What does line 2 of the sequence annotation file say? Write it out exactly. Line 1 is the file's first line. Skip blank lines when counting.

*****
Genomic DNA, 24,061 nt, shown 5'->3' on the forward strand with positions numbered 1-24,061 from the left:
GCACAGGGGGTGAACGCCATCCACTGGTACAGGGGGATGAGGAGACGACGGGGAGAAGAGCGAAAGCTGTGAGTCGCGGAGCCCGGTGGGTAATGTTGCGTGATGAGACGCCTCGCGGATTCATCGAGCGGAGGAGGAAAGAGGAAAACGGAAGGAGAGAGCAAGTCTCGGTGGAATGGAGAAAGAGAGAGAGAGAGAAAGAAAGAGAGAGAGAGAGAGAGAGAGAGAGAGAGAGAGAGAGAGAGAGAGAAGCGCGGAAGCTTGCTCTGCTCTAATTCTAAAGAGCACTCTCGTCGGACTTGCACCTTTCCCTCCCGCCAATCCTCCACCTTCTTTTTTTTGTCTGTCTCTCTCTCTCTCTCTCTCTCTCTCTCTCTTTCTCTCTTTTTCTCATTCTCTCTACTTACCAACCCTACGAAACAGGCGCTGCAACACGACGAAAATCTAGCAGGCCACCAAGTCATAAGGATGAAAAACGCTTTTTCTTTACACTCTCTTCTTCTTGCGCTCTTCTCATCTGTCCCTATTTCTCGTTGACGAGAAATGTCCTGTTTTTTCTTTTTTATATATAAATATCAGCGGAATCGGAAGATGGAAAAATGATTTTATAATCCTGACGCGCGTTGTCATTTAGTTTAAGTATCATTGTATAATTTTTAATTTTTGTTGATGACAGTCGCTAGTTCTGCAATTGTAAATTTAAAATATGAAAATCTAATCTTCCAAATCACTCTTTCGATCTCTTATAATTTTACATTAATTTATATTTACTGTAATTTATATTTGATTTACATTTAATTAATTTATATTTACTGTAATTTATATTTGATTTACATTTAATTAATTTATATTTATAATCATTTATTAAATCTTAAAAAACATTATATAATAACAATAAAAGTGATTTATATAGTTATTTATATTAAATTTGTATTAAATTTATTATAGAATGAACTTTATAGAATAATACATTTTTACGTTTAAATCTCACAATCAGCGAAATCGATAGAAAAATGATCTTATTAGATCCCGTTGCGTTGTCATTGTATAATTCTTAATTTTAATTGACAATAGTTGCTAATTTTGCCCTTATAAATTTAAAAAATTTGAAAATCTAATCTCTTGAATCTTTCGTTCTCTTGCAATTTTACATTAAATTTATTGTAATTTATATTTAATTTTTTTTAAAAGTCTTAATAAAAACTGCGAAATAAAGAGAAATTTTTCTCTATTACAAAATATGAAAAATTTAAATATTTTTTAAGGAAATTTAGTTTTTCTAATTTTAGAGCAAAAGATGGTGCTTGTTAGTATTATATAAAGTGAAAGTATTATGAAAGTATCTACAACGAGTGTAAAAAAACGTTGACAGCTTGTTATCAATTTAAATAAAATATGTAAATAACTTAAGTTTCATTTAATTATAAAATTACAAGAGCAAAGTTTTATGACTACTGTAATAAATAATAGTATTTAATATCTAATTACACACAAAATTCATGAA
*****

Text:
GCACAGGGGGTGAACGCCATCCACTGGTACAGGGGGATGAGGAGACGACGGGGAGAAGAGCGAAAGCTGTGAGTCGCGGAGCCCGGTGGGTAATGTTGCGTGATGAGACGCCTCGCGGATTCATCGAGCGGAGGAGGAAAGAGGAAAACGGAAGGAGAGAGCAAGTCTCGGTGGAATGGAGAAAGAGAGAGAGAGAGAAAGAAAGAGAGAGAGAGAGAGAGAGAGAGAGAGAGAGAGAGAGAGAGAGAGAAGCGCGGAAGCTTGCTCTGCTCTAATTCTAAAGAGCACTCTCGTCGGACTTGCACCTTTCCCTCCCGCCAATCCTCCACCTTCTTTTTTTTGTCTGTCTCTCTCTCTCTCTCTCTCTCTCTCTCTCTTTCTCTCTTTTTCTCATTCTCTCTACTTACCAACCCTACGAAACAGGCGCTGCAACACGACGAAAATCTAGCAGGCCACCAAGTCATAAGGATGAAAAACGCTTTTTCTTTACACTCTCTTCTTCTTGCGCTCTTCTCATCTGTCCCTATTTCTCGTTGACGAGAAATGTCCTGTTTTTTCTTTTTTATATATAAATATCAGCGGAATCGGAAGATGGAAAAATGATTTTATAATCCTGACGCGCGTTGTCATTTAGTTTAAGTATCATTGTATAATTTTTAATTTTTGTTGATGACAGTCGCTAGTTCTGCAATTGTAAATTTAAAATATGAAAATCTAATCTTCCAAATCACTCTTTCGATCTCTTATAATTTTACATTAATTTATATTTACTGTAATTTATATTTGATTTACATTTAATTAATTTATATTTACTGTAATTTATATTTGATTTACATTTAATTAATTTATATTTATAATCATTTATTAAATCTTAAAAAACATTATATAATAACAATAAAAGTGATTTATATAGTTATTTATATTAAATTTGTATTAAATTTATTATAGAATGAACTTTATAGAATAATACATTTTTACGTTTAAATCTCACAATCAGCGAAATCGATAGAAAAATGATCTTATTAGATCCCGTTGCGTTGTCATTGTATAATTCTTAATTTTAATTGACAATAGTTGCTAATTTTGCCCTTATAAATTTAAAAAATTTGAAAATCTAATCTCTTGAATCTTTCGTTCTCTTGCAATTTTACATTAAATTTATTGTAATTTATATTTAATTTTTTTTAAAAGTCTTAATAAAAACTGCGAAATAAAGAGAAATTTTTCTCTATTACAAAATATGAAAAATTTAAATATTTTTTAAGGAAATTTAGTTTTTCTAATTTTAGAGCAAAAGATGGTGCTTGTTAGTATTATATAAAGTGAAAGTATTATGAAAGTATCTACAACGAGTGTAAAAAAACGTTGACAGCTTGTTATCAATTTAAATAAAATATGTAAATAACTTAAGTTTCATTTAATTATAAAATTACAAGAGCAAAGTTTTATGACTACTGTAATAAATAATAGTATTTAATATCTAATTACACACAAAATTCATGAA